Correcting the result of Erbar and Maddox with Eq. (3.18) is not performed here.
For the same problem, the Hengstebeck diagram (Sec. 2.3.4) gave 16 theoretical stages, while a rigorous computer simulation (for a reflux ratio of 1.5, as specified in Example 2.4) gave 20 theoretical stages. Figure 3.5 compares results from a Fenske-Underwood-Gilliland (step 1 in Ex ample 3.4 above) hand calculation with a rigorous simulation and a shortcut commercial simulation. The comparison is based on the depropanizer, but extends from minimum to total reflux. Figure 3.5 shows that the shortcut methods approximate the depropanizer reason ably well.
The most popular shortcut relationships for best feed location are the Fenske equation (25) and the Kirkbridge equation (56). The former is recommended by Refs. 11 and 33, and the latter is recommended by Refs. 11, 28, and 37. Both methods are only approximations. Additional feed location criteria are in Sec. 2.3.7.
Fenske equation (25)
2hk jcs.lk where as is the average relative volatility of the light key in the bottom section. The number of actual trays in the bottom section is estimated from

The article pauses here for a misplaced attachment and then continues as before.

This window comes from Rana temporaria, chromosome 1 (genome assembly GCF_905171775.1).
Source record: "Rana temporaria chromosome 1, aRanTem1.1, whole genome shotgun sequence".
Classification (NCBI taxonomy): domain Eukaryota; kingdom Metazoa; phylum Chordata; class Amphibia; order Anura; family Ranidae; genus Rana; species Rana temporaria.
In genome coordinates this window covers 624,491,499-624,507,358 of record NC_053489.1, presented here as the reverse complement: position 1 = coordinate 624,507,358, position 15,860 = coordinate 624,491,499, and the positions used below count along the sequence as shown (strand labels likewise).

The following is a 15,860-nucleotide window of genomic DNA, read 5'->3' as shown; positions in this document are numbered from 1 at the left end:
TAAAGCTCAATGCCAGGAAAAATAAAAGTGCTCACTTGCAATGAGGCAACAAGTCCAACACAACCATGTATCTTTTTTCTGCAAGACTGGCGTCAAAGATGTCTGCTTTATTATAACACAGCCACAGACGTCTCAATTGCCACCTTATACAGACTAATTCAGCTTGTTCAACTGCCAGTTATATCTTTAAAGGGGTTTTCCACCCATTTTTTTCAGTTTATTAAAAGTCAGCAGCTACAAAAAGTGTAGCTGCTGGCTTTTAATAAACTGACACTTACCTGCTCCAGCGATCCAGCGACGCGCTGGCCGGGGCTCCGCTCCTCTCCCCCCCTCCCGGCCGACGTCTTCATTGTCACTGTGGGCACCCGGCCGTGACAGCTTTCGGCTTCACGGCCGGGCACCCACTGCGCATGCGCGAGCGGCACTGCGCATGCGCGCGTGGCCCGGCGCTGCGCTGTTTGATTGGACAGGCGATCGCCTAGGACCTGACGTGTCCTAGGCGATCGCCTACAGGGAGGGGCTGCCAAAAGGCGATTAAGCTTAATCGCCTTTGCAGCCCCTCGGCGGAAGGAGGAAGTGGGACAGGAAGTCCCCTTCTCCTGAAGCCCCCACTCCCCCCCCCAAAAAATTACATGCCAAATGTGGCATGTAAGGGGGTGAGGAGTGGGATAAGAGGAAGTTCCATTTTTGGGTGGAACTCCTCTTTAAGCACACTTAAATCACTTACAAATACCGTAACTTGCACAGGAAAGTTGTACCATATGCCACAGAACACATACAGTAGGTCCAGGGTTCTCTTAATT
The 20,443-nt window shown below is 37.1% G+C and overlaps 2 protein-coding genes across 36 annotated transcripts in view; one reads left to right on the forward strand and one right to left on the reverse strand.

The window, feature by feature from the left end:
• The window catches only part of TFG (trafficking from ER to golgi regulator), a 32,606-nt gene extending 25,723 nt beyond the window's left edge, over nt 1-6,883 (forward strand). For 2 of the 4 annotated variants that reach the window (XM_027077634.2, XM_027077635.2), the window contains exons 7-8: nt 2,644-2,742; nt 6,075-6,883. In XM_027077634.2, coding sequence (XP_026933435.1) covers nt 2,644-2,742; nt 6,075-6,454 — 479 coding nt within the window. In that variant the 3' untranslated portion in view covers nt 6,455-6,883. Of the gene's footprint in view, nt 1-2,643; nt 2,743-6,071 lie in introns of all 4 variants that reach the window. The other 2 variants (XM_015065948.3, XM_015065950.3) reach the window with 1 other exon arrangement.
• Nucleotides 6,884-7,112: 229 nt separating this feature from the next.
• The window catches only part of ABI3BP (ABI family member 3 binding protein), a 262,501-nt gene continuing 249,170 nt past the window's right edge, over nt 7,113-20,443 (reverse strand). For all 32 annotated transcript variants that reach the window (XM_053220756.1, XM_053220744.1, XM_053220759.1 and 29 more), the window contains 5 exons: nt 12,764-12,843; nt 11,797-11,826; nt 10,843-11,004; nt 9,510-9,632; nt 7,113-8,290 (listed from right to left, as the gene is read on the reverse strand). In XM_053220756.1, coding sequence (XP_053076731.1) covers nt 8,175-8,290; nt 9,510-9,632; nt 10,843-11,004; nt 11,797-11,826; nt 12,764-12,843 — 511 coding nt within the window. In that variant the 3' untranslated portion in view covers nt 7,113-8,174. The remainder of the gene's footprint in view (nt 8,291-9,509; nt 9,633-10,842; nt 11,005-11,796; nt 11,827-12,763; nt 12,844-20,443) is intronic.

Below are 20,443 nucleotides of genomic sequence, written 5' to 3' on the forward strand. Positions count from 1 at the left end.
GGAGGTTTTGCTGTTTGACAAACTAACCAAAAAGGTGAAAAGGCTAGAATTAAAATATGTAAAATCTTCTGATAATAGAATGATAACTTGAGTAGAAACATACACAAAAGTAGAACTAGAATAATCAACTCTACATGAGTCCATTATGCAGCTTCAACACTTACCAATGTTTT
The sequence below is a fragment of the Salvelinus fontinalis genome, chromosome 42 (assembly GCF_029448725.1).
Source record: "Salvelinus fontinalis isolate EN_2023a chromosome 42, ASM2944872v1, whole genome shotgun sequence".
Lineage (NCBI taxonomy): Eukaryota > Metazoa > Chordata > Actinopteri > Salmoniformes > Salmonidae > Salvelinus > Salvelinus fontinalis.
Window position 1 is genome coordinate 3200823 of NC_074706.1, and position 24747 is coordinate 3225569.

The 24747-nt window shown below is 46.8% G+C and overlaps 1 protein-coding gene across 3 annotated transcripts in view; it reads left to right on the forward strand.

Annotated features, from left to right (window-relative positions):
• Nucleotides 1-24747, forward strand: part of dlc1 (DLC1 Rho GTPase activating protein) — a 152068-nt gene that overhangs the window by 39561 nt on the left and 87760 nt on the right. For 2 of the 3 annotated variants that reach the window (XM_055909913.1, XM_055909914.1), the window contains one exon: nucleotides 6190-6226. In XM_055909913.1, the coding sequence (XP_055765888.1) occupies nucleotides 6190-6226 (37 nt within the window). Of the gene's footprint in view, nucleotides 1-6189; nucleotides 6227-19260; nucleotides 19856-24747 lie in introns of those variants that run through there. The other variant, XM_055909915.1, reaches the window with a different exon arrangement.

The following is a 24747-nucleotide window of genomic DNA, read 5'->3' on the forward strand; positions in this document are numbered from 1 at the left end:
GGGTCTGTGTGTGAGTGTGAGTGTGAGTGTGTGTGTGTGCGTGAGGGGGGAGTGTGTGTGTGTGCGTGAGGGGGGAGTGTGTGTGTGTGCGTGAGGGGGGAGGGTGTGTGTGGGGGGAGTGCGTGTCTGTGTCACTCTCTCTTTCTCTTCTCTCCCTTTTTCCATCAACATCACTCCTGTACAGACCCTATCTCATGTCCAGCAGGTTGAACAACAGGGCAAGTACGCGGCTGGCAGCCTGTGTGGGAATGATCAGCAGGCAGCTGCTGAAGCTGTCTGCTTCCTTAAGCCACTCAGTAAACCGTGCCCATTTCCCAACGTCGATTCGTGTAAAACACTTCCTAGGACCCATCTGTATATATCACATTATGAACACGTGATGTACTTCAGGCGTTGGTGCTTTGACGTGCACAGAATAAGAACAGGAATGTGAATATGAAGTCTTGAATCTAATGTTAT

Kirkbridge equation (56) Nx =
Akashah et al. (57) presented a modified version of Eq. (3.22), which gives
Nft = Nr [calculated from Eq. (3.22)] - 0.5 logN (3.23)
Example 3.5 Calculate the ideal feed plate location for the depropanizer in Example 3.4.
c . 10.26 0.417\ ,10 Using the relative volatility values in Example 3.1,
Assuming 20 theoretical stages (Example 3.4), and 12.4 to be the minimum number of stages (Example 3.1),
2. Using Kirkbridge's equation, Eq. (3.22)
Assuming 20 theoretical stages,
3. Applying Akashah et al.'s correction, Eq. (3.23),
4. From the Hengstebeck diagram (Sec. 2.3.4), prorating to 20 stages
5. A rigorous computer calculation gave Ns = 11, Nr = 9.
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